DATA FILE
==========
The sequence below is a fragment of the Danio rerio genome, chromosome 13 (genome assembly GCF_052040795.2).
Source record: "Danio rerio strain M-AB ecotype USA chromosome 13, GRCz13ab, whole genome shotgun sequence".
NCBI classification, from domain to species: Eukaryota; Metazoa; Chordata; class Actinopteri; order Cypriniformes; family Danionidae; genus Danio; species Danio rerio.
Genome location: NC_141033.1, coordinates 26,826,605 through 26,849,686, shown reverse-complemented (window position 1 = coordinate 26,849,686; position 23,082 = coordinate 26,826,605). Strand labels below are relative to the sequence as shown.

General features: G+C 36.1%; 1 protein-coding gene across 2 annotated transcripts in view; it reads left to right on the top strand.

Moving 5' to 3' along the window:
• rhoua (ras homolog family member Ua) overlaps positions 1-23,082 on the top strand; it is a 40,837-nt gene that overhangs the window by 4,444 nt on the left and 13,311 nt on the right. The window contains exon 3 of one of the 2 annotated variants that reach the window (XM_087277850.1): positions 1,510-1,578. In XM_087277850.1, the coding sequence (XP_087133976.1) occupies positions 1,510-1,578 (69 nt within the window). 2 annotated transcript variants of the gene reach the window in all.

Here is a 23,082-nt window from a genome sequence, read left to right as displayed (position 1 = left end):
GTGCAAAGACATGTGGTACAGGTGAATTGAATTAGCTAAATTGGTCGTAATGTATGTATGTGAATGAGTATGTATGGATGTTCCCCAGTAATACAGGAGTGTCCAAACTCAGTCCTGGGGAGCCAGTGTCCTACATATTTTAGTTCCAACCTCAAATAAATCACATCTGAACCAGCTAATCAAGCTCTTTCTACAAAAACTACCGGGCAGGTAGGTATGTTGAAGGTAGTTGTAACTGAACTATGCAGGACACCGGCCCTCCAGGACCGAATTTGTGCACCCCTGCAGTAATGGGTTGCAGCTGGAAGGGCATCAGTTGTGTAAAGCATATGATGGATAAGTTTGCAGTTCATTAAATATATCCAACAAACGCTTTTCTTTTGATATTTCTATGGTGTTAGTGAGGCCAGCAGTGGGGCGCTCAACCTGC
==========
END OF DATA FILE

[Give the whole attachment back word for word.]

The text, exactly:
The sequence below is a fragment of the Danio rerio genome, chromosome 13 (genome assembly GCF_052040795.2).
Source record: "Danio rerio strain M-AB ecotype USA chromosome 13, GRCz13ab, whole genome shotgun sequence".
NCBI classification, from domain to species: Eukaryota; Metazoa; Chordata; class Actinopteri; order Cypriniformes; family Danionidae; genus Danio; species Danio rerio.
Genome location: NC_141033.1, coordinates 26,826,605 through 26,849,686, shown reverse-complemented (window position 1 = coordinate 26,849,686; position 23,082 = coordinate 26,826,605). Strand labels below are relative to the sequence as shown.

General features: G+C 36.1%; 1 protein-coding gene across 2 annotated transcripts in view; it reads left to right on the top strand.

Moving 5' to 3' along the window:
• rhoua (ras homolog family member Ua) overlaps positions 1-23,082 on the top strand; it is a 40,837-nt gene that overhangs the window by 4,444 nt on the left and 13,311 nt on the right. The window contains exon 3 of one of the 2 annotated variants that reach the window (XM_087277850.1): positions 1,510-1,578. In XM_087277850.1, the coding sequence (XP_087133976.1) occupies positions 1,510-1,578 (69 nt within the window). 2 annotated transcript variants of the gene reach the window in all.

Here is a 23,082-nt window from a genome sequence, read left to right as displayed (position 1 = left end):
GTGCAAAGACATGTGGTACAGGTGAATTGAATTAGCTAAATTGGTCGTAATGTATGTATGTGAATGAGTATGTATGGATGTTCCCCAGTAATACAGGAGTGTCCAAACTCAGTCCTGGGGAGCCAGTGTCCTACATATTTTAGTTCCAACCTCAAATAAATCACATCTGAACCAGCTAATCAAGCTCTTTCTACAAAAACTACCGGGCAGGTAGGTATGTTGAAGGTAGTTGTAACTGAACTATGCAGGACACCGGCCCTCCAGGACCGAATTTGTGCACCCCTGCAGTAATGGGTTGCAGCTGGAAGGGCATCAGTTGTGTAAAGCATATGATGGATAAGTTTGCAGTTCATTAAATATATCCAACAAACGCTTTTCTTTTGATATTTCTATGGTGTTAGTGAGGCCAGCAGTGGGGCGCTCAACCTGC